Methods of isolating a PGIP gene from a plant are also provided. The methods comprise probing a DNA library (e.g., a cDNA library) prepared from the plant with oligonucleotide probes comprising a polynucleotide sequence from an isolated PGIP gene.
A "heterologous sequence" is one that originates from a foreign species, or, if from the same species, is substantially modified from its original form. For example, a heterologous promoter operably linked to structural gene is from a species different from that from which the structural gene was derived, or, if from the same species, is substantially modified from its original form.
The term "plant" includes whole plants, plant organs (e.g., leaves, stems, roots, etc.), seeds and plant cells and progeny of same. The class of plants which can be used in the method of the invention is generally as broad as the class of higher plants amenable to transformation techniques, including both monocotyledonous and dicotyledonous plants. It includes plants of a variety of ploidy levels, including polyploid, diploid and haploid.
The phrase "polynucleotide sequence" refers to a single or double-stranded polymer of deoxyribonucleotide or ribonucleotide bases read from the 5' to the 3' end. It includes both self-replicating plasmids, infectious polymers of DNA or RNA and non-functional DNA or RNA.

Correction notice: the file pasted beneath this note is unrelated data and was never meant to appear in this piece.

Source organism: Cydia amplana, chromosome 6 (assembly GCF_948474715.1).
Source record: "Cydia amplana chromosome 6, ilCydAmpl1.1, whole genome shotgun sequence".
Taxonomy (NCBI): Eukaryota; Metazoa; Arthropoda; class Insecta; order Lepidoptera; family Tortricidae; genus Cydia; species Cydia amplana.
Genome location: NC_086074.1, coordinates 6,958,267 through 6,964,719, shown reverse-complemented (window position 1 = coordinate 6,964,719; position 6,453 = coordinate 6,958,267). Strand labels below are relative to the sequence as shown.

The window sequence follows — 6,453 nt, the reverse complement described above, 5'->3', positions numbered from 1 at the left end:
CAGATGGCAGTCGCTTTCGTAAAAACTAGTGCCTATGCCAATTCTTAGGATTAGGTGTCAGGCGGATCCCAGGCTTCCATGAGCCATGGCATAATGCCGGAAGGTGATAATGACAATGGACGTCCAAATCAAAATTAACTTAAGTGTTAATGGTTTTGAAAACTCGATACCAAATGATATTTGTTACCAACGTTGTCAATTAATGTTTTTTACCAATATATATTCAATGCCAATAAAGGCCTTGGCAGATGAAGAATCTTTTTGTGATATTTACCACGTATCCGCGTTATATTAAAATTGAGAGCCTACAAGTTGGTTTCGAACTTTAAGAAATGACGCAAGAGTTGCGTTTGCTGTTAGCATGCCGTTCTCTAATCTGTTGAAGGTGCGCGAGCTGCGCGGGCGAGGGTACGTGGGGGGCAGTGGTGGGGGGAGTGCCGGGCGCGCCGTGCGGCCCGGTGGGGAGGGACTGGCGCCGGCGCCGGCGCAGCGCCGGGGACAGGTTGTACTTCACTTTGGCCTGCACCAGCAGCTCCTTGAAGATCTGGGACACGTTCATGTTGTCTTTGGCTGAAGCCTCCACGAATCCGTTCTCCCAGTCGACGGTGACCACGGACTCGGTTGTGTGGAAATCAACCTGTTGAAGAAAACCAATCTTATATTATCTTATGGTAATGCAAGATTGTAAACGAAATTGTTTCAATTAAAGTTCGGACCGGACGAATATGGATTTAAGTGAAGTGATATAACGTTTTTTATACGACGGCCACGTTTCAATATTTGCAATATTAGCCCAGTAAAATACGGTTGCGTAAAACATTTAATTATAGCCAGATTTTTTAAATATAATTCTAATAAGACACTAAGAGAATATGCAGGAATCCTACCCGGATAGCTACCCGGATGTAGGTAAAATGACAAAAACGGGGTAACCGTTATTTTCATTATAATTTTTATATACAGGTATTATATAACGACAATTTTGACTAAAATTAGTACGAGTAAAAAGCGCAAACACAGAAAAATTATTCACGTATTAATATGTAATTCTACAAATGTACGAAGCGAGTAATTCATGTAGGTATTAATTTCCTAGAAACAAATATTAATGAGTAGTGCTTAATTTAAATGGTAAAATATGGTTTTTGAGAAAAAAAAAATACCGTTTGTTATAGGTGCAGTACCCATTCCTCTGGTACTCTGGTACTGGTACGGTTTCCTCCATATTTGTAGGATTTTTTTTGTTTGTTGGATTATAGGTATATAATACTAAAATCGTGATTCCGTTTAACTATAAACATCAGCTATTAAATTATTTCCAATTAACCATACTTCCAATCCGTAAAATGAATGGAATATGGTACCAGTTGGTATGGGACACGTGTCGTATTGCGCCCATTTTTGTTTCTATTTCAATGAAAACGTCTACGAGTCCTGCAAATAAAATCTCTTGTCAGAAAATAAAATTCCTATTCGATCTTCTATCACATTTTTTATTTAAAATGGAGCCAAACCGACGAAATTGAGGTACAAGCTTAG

A "polynucleotide encoding a PGIP" is a subsequence or full length polynucleotide sequence of a PGIP gene, such as the pear PGIP gene, which, when present in a transgenic plant has the desired effect, for example, inhibiting activity of fungal polygalacturonases. A full length polynucleotide sequence is one comprising substantially all (e.g., at least 95% ) of the nucleotides in a cDNA or genomic DNA encoding a PGIP. Normally, fragments of the full-length sequence are between about 50 nucleotides and about 750 nucleotides, sequences consisting of about 100 nucleotides to about 500 nucleotides are more usual.